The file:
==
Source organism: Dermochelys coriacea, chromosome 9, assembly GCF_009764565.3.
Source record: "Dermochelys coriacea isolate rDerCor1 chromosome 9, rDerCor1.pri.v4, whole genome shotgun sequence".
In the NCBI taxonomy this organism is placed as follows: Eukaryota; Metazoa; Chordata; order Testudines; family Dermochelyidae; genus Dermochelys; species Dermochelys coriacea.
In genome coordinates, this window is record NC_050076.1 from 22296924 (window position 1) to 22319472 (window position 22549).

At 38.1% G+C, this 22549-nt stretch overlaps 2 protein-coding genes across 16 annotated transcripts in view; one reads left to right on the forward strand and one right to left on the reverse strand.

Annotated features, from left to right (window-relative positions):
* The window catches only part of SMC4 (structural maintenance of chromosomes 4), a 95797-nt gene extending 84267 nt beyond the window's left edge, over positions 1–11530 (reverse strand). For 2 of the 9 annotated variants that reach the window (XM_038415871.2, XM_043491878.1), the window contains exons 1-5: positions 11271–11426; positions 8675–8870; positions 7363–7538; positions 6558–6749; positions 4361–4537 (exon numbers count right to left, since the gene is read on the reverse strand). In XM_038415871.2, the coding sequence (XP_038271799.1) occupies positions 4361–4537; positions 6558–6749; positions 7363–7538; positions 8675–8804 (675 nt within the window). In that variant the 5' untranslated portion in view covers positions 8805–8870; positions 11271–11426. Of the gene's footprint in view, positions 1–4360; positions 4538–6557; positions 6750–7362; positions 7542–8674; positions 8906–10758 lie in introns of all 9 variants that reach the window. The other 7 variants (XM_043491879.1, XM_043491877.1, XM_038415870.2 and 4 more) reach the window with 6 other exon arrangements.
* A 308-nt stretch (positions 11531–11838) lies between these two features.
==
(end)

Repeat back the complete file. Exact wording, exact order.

Source organism: Dermochelys coriacea, chromosome 9, assembly GCF_009764565.3.
Source record: "Dermochelys coriacea isolate rDerCor1 chromosome 9, rDerCor1.pri.v4, whole genome shotgun sequence".
In the NCBI taxonomy this organism is placed as follows: Eukaryota; Metazoa; Chordata; order Testudines; family Dermochelyidae; genus Dermochelys; species Dermochelys coriacea.
In genome coordinates, this window is record NC_050076.1 from 22296924 (window position 1) to 22319472 (window position 22549).

At 38.1% G+C, this 22549-nt stretch overlaps 2 protein-coding genes across 16 annotated transcripts in view; one reads left to right on the forward strand and one right to left on the reverse strand.

Annotated features, from left to right (window-relative positions):
* The window catches only part of SMC4 (structural maintenance of chromosomes 4), a 95797-nt gene extending 84267 nt beyond the window's left edge, over positions 1–11530 (reverse strand). For 2 of the 9 annotated variants that reach the window (XM_038415871.2, XM_043491878.1), the window contains exons 1-5: positions 11271–11426; positions 8675–8870; positions 7363–7538; positions 6558–6749; positions 4361–4537 (exon numbers count right to left, since the gene is read on the reverse strand). In XM_038415871.2, the coding sequence (XP_038271799.1) occupies positions 4361–4537; positions 6558–6749; positions 7363–7538; positions 8675–8804 (675 nt within the window). In that variant the 5' untranslated portion in view covers positions 8805–8870; positions 11271–11426. Of the gene's footprint in view, positions 1–4360; positions 4538–6557; positions 6750–7362; positions 7542–8674; positions 8906–10758 lie in introns of all 9 variants that reach the window. The other 7 variants (XM_043491879.1, XM_043491877.1, XM_038415870.2 and 4 more) reach the window with 6 other exon arrangements.
* A 308-nt stretch (positions 11531–11838) lies between these two features.